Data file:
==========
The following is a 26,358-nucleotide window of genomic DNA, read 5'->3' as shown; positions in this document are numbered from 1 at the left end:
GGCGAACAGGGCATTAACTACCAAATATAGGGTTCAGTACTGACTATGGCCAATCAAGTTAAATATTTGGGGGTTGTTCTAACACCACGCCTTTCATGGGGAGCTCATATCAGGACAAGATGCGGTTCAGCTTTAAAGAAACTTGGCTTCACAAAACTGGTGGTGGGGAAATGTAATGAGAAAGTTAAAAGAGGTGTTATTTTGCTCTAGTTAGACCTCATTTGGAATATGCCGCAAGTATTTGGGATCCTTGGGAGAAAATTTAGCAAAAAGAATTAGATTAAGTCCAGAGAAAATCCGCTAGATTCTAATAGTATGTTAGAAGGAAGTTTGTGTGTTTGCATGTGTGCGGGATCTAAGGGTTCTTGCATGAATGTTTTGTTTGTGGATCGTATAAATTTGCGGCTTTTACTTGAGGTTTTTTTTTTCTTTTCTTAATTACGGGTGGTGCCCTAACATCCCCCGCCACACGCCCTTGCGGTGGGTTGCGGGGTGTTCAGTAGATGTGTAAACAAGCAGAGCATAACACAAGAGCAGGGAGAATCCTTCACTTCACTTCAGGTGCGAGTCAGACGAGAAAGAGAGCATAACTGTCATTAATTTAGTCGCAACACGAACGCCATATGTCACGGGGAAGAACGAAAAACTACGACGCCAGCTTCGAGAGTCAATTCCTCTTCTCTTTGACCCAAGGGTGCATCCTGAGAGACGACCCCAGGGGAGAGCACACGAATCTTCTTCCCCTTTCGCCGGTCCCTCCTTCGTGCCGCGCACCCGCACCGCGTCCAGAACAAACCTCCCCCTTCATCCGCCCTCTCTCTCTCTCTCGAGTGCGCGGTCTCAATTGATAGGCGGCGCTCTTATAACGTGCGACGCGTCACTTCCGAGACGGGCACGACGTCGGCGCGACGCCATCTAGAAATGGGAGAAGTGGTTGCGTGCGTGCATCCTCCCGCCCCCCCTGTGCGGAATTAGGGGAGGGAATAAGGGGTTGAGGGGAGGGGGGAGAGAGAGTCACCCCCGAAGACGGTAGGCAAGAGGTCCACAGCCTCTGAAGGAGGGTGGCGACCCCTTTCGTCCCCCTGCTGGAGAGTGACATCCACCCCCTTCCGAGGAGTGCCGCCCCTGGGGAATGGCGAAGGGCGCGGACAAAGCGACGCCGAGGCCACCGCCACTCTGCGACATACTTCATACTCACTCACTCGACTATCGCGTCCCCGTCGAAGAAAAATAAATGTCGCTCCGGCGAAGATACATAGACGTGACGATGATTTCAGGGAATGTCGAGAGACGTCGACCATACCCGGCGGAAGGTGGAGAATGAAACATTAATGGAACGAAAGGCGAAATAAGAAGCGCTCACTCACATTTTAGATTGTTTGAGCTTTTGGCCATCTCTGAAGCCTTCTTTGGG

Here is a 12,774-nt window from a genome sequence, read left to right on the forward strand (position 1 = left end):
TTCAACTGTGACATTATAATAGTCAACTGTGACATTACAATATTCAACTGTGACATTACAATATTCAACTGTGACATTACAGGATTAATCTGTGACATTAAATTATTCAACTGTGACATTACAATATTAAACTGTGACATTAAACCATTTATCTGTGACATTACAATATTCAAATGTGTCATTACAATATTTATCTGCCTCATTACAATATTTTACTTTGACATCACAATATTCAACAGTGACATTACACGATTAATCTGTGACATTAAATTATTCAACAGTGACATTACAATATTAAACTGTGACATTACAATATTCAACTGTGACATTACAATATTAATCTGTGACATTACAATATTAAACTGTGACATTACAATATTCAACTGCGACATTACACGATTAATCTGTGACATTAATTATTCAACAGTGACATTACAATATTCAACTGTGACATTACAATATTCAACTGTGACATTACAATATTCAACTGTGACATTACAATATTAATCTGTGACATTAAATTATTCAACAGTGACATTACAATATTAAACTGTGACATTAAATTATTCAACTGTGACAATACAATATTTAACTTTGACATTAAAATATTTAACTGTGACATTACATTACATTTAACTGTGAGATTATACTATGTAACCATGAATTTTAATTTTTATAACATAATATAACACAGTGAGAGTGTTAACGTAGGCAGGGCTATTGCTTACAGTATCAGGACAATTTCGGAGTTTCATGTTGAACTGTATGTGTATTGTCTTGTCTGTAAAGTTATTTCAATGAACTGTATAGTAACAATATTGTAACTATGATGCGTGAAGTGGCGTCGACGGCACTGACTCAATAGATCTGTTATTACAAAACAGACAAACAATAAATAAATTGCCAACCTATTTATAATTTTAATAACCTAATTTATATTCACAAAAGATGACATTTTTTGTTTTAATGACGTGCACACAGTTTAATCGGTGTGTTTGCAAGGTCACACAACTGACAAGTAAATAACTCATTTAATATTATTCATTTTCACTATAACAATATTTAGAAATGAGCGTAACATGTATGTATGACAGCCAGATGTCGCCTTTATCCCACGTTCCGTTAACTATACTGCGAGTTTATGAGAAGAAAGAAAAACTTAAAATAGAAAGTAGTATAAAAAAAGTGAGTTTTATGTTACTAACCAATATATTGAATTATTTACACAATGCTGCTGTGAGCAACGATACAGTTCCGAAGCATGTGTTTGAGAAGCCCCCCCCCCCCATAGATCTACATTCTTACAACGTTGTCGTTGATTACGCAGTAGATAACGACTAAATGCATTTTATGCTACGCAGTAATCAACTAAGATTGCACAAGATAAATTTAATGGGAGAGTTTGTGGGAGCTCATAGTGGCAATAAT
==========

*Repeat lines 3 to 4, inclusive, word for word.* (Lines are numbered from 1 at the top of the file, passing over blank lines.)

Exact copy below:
Here is a 12,774-nt window from a genome sequence, read left to right on the forward strand (position 1 = left end):
TTCAACTGTGACATTATAATAGTCAACTGTGACATTACAATATTCAACTGTGACATTACAATATTCAACTGTGACATTACAGGATTAATCTGTGACATTAAATTATTCAACTGTGACATTACAATATTAAACTGTGACATTAAACCATTTATCTGTGACATTACAATATTCAAATGTGTCATTACAATATTTATCTGCCTCATTACAATATTTTACTTTGACATCACAATATTCAACAGTGACATTACACGATTAATCTGTGACATTAAATTATTCAACAGTGACATTACAATATTAAACTGTGACATTACAATATTCAACTGTGACATTACAATATTAATCTGTGACATTACAATATTAAACTGTGACATTACAATATTCAACTGCGACATTACACGATTAATCTGTGACATTAATTATTCAACAGTGACATTACAATATTCAACTGTGACATTACAATATTCAACTGTGACATTACAATATTCAACTGTGACATTACAATATTAATCTGTGACATTAAATTATTCAACAGTGACATTACAATATTAAACTGTGACATTAAATTATTCAACTGTGACAATACAATATTTAACTTTGACATTAAAATATTTAACTGTGACATTACATTACATTTAACTGTGAGATTATACTATGTAACCATGAATTTTAATTTTTATAACATAATATAACACAGTGAGAGTGTTAACGTAGGCAGGGCTATTGCTTACAGTATCAGGACAATTTCGGAGTTTCATGTTGAACTGTATGTGTATTGTCTTGTCTGTAAAGTTATTTCAATGAACTGTATAGTAACAATATTGTAACTATGATGCGTGAAGTGGCGTCGACGGCACTGACTCAATAGATCTGTTATTACAAAACAGACAAACAATAAATAAATTGCCAACCTATTTATAATTTTAATAACCTAATTTATATTCACAAAAGATGACATTTTTTGTTTTAATGACGTGCACACAGTTTAATCGGTGTGTTTGCAAGGTCACACAACTGACAAGTAAATAACTCATTTAATATTATTCATTTTCACTATAACAATATTTAGAAATGAGCGTAACATGTATGTATGACAGCCAGATGTCGCCTTTATCCCACGTTCCGTTAACTATACTGCGAGTTTATGAGAAGAAAGAAAAACTTAAAATAGAAAGTAGTATAAAAAAAGTGAGTTTTATGTTACTAACCAATATATTGAATTATTTACACAATGCTGCTGTGAGCAACGATACAGTTCCGAAGCATGTGTTTGAGAAGCCCCCCCCCCCCATAGATCTACATTCTTACAACGTTGTCGTTGATTACGCAGTAGATAACGACTAAATGCATTTTATGCTACGCAGTAATCAACTAAGATTGCACAAGATAAATTTAATGGGAGAGTTTGTGGGAGCTCATAGTGGCAATAAT